• JAB is a German PE firm (5bn Eur AUM) with significant experience in similar industries. JAB thought they will be able to revitalize the brand through operational improvements and expanding the offerings (Coffee) and entering new markets. However, new market locations faced quality control issues, some of the new concepts proved to be not working or failed to gain the expected traction (coffee) and eventually, DNUT began rapidly buying out its franchises.
  • Over time, the company became a struggling asset-heavy business (currently only 6% of revenues are from franchising).
  • In the recent IPO process, DNUT masked the obscure performance and low organic growth (1-5%) by the total growth, including acquisitions, and did not report any important metrics like same-store sales.

Currently, the company trades at 18.4x E2021 adj. EBITDA, similar levels to where JAB bought it in 2016 (IPO was priced at 20x adj. EBITDA). VIC author argued that based on its growth profile and franchise mix such valuation is too high, the stock should trade in line with other low-franchise restaurant operators like BLMN, TXRH, EAT, DRI, CAKE, etc. at 8-14x EV/forward EBITDA. Worth noting that since the thesis was published in September, most of these peers have traded down, probably in part due to renewed COVID fears, and some have dropped quite materially (BLMN now trades at 5x E2021 adj. EBITDA).

The only indicated minority partner is PE firm BDT Capital, with 14.3m shares (8.7%). Officers and employees own another 7.2m shares and seem to be under the same lock-up terms.

Again, I don’t expect JAB to be a seller as the group has been acquiring shares recently in the open market  (see the risk section below).

However, the 100 minority partners who now hold an odd DNUT share in their portfolios should be eager sellers after lock-up expiration:

  • Minority partners are likely to be limited partners who invested in JAB’s fund in order to take DNUT private, transform the business, and then sell it more expensively. We are now at the last stage, the sale/exit part. There does not seem to be any reason for minority partners to continue holding these positions.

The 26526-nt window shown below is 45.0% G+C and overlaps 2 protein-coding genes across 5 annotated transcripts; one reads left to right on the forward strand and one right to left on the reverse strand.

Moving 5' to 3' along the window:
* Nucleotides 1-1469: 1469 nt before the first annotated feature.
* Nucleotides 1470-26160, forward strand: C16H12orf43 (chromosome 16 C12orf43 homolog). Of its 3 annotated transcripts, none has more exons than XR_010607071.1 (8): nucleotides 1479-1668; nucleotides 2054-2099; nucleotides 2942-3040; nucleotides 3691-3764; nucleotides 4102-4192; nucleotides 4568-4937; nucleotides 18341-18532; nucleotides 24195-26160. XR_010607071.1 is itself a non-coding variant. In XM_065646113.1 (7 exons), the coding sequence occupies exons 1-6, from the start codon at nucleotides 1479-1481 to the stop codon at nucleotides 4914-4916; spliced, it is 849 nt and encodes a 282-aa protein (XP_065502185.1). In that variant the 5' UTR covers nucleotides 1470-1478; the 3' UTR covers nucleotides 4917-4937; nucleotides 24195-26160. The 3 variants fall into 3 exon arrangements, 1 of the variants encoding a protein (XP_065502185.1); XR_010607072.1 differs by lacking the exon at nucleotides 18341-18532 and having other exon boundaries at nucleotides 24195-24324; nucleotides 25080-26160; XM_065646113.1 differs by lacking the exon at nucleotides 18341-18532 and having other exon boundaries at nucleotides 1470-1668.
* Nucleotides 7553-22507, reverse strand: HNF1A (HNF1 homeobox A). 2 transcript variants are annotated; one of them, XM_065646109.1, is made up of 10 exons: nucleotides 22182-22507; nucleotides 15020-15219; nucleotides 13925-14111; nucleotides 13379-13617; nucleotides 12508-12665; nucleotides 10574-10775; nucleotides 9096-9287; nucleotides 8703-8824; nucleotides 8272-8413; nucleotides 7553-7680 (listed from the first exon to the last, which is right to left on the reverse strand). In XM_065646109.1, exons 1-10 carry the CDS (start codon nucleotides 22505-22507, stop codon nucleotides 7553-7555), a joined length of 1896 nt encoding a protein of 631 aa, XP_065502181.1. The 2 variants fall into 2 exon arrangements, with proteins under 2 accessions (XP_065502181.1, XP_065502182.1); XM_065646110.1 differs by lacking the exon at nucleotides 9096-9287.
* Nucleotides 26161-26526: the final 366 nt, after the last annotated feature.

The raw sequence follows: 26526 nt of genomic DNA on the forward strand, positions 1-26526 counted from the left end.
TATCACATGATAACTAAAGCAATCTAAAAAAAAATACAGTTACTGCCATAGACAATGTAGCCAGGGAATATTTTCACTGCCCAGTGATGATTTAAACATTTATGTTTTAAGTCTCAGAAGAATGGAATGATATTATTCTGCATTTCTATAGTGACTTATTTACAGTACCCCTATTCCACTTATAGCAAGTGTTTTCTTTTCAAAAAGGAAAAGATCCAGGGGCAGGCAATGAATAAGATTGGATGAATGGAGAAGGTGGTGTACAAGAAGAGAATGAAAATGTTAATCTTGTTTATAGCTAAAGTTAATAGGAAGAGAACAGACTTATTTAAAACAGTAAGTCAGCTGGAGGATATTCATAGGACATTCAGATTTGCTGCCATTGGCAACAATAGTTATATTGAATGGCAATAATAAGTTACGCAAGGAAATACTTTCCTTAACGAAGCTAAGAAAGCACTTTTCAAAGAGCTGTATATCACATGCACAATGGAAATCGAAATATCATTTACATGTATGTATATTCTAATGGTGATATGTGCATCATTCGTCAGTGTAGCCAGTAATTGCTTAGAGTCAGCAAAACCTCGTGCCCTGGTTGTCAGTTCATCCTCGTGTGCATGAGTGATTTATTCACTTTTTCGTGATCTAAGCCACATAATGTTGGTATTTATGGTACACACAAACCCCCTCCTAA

• By my count, these minority shareholders sit on gains of 50%, clearly not the most impressive return for private equity over 5.5 year period. If JAB could not squeeze more from the business while it was private, why should that change when the company is public to warrant a further holding period?
  • Importantly, these shareholders might be not interested at all in holding individual stock in their portfolios – keep in mind their ownership is the result of investment in Private Equity and not selective stock picking.
  • IPO was a failure, the share price declined subsequently and now is back almost to IPO levels – it might be viewed as a lucky opportunity to exit the position on which these shareholders no longer have any control (previously they trusted JAB to do the work for them).



  • Short selling is inherently risky – do your own due diligence before investing.
  • Due to the recent share price run-up and potentially, upcoming lock-up expiration borrow is becoming tight. Borrow fees used to be around 8% at the end of November and have recently spiked to 69%. On top of that, the current free float of DNUT is low – only about 23m shares (14% outstanding shares). Short interest is high with 4.8m of DNUT shares on short-sale, which is around 21% of free float. There is a risk of the potential squeeze, which could end up pretty badly. The lock-up expiration will dramatically ease up borrow availability (float increasing fourfold) and borrow fees should drop down at the end of the month.
  • DNUT has recently issued pretty strong Q3 results – organic revenue +18% YoY due to success in the international and market development segments. Organic revenue in the US declined. Adj. EBITDA grew +10% YoY. The company has reiterated its 2021 guidance (24.5% EBITDA growth and 1% revenue growth) and long-term expectations of annual EBITDA growth of 12-14% and long-term annual revenue growth of 9-11%. However, this is a freshly baked public stock and at least some of the positive YoY change might have been impacted by a more difficult market environment last year due to higher COVID restrictions (Q2 results were also quite strong YoY).